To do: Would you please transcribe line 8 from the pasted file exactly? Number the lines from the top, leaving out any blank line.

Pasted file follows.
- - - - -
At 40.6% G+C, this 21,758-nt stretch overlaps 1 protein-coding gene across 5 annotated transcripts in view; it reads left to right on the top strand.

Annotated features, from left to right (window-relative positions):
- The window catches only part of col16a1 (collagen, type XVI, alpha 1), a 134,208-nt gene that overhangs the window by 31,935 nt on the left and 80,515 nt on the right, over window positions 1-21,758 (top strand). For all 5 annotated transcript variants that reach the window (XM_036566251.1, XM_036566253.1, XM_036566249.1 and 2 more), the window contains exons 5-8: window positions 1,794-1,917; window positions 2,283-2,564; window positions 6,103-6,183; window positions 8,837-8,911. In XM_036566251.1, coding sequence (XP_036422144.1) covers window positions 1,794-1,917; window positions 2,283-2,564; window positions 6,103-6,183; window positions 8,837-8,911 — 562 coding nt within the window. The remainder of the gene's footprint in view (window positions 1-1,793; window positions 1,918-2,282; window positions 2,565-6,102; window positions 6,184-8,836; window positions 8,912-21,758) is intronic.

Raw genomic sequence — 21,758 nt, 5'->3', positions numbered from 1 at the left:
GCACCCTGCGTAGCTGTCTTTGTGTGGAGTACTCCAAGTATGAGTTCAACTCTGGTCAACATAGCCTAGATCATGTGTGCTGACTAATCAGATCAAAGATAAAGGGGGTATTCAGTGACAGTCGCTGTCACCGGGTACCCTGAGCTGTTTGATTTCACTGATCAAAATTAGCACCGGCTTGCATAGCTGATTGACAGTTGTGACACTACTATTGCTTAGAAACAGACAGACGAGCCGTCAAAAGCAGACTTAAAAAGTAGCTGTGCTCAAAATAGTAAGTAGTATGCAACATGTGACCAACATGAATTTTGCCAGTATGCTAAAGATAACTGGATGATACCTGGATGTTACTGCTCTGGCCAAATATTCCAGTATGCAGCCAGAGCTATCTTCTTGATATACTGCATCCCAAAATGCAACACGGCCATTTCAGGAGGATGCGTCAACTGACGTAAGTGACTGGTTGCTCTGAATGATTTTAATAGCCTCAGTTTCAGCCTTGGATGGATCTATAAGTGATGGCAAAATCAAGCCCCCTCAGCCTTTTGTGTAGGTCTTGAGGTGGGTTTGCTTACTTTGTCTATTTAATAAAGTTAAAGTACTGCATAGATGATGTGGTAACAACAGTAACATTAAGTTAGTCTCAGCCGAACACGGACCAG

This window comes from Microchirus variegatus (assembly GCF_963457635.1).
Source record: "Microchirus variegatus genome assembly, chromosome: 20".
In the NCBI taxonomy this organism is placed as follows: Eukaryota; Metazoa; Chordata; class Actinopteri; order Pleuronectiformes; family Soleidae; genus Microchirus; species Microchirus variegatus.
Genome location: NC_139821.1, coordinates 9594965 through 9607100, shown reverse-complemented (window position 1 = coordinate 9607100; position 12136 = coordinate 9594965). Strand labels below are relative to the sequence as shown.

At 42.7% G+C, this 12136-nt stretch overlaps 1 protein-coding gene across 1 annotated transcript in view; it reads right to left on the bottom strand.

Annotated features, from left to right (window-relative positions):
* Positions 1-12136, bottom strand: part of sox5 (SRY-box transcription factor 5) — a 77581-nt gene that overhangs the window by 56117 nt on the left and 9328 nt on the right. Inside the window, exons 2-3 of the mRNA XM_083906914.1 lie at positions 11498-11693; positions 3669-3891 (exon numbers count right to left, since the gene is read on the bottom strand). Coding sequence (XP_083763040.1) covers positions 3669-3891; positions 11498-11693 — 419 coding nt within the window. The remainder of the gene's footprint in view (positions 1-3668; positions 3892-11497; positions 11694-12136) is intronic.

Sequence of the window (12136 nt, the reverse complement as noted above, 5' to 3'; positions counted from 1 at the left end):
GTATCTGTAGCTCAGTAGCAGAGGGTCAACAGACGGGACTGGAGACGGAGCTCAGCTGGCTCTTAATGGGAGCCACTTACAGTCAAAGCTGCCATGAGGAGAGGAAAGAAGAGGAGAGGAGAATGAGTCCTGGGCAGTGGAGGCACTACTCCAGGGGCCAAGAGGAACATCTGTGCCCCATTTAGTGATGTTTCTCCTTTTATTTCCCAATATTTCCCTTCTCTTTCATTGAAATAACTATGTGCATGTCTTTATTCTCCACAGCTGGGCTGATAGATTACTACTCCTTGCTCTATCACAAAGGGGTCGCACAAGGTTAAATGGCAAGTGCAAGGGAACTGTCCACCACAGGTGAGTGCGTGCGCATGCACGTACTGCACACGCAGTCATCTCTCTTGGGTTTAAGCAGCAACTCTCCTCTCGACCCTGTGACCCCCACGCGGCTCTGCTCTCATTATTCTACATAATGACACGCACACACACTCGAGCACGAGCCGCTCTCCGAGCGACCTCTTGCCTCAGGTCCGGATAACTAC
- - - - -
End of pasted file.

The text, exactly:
In the NCBI taxonomy this organism is placed as follows: Eukaryota; Metazoa; Chordata; class Actinopteri; order Pleuronectiformes; family Soleidae; genus Microchirus; species Microchirus variegatus.